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Improving Patient Outcomes with Medical Homes

Posted by Dawn Pascale Leave a Comment 21, July, 2014

patient centered medical homeThe mantra of medical facilities across the nation has become: Improve care.  Improve health.  Lower costs.

Achieving each of these individually is quite a task, but being able to obtain all three can seem nearly impossible. However, doing just that is necessary for survival in today’s world of healthcare reform.  The very livelihood of any care provider is intrinsically linked to the level of quality outcomes they are able to provide to their patients.  In the past, physicians largely focused only within their own area of expertise, having little to no contact with other doctors who may be providing care to the same patients.  This fragmented system frequently led to less than optimal patient care and high rates of readmissions. 

Several methodologies have been employed across practices nationwide in an effort to address these concerns.  However, perhaps the most promising model is that of the Patient Centered Medical Home (PCMH).  The PCMH offers personal relationships between the patient and their entire care team.  Regardless of which type of service or physician is required, there is an integrated and comprehensive network of communication beginning with the patient’s own primary care physician (PCP).  Whether medical needs are preventative, chronic, acute, or primary, there is a home base available with a single point of contact - a hub for all relevant information to reach.  According to the Agency for Healthcare Research and Quality (AAHRQ) there are five primary functions to be served by a PCMH:

  1. Comprehensive – Being a patient’s medical home means that the PCMH is responsible for a large majority of that individual’s healthcare needs.  Whether physical or mental, routine or critical, the care provided must interconnect all teams of providers either physically or virtually. Everyone from the PCP, to physician assistants, to social workers will be connected throughout the entire cycle of care.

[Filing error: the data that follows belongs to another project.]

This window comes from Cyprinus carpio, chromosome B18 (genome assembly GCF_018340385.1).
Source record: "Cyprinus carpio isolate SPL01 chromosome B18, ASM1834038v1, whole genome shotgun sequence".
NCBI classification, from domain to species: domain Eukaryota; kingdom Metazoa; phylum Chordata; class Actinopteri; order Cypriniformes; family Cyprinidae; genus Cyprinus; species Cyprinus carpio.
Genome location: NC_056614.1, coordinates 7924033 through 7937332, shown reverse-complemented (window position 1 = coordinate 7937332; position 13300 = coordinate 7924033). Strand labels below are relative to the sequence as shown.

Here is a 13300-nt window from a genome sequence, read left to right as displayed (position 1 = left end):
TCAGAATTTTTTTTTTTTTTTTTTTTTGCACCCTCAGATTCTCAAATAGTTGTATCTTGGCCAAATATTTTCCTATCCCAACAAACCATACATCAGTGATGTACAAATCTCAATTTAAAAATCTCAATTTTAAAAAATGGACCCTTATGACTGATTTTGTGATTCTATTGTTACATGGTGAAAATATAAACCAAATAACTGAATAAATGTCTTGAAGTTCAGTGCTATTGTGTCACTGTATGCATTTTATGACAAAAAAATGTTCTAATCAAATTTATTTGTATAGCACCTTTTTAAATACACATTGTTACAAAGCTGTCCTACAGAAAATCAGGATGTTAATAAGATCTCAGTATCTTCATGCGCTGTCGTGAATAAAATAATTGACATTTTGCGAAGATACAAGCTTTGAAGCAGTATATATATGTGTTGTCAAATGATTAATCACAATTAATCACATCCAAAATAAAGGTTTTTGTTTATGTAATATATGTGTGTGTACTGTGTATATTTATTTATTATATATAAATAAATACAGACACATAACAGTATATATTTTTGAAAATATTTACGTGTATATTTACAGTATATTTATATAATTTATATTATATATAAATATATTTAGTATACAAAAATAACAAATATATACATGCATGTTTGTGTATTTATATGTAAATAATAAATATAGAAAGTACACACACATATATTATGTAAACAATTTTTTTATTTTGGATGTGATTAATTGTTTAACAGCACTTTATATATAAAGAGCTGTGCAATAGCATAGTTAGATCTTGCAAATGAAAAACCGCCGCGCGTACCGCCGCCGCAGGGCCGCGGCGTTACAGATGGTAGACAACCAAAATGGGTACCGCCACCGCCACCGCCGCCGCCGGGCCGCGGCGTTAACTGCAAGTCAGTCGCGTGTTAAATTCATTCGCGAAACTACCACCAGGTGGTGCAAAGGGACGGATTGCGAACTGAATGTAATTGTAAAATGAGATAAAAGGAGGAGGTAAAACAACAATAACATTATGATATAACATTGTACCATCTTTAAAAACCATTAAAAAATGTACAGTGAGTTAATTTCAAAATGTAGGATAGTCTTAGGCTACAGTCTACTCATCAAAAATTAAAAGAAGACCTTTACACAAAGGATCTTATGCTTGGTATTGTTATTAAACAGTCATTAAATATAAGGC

2. Patient-Centered – In today’s rapidly evolving, patient-centric healthcare environment, personal relationships between physician and patient will be both increasingly common and necessary.  Medical homes provide this connection by forming a partnership between the care provider and recipient and fully encouraging patients to become more involved in their own program of care.  Furthermore, the PCMH model acknowledges the importance of the patient’s family as a critical support system and enables them to quickly become informed of all pertinent information when needed.
  3. Coordination of Care – Within a medical home environment, a PCP can coordinate all aspects of a patient’s medical care, including specialty care, hospital admissions, and home health.  Under this system, critical information from all facilities and physicians can be easily obtained, ensuring the highest possible quality of care at any level. 
  4. Accessibility of Services – Any PCMH should be readily accessible for patients at any time that it may be needed.  Wait times are shorter, open hours are greater, and both electronic and telephone access to a team member is available at all times.  The ultimate goal in this model is speedy, reliable, and responsive care for all patients.
  5. Safety – Shared decision making among providers, measurement of performance, efficacy of practices, and use of support resources makes medical homes more efficient means of providing quality care.  Patient safety and satisfaction are greater in these scenarios as they are more involved in their own care, their physicians are more communicative amongst one another, and their outcomes tend to be preferable.  Furthermore, as PCMHs are able to collect and share more data regarding both quality of care and patient safety, they are able to positively impact health management of the population as a whole.

Healthcare reform has brought no shortage of changes for both physicians and patients alike.  While the necessity and value of these changes continue to be heavily debated, Patient Centered Medical Homes seem to be emerging as viable options to improve quality of care and patient safety. With increased communication between all healthcare providers and a central point of contact, the PCMH model greatly reduces the likelihood of errors and leaves healthier, more satisfied patients as a result.

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Topics: Patient Centered Medical Homes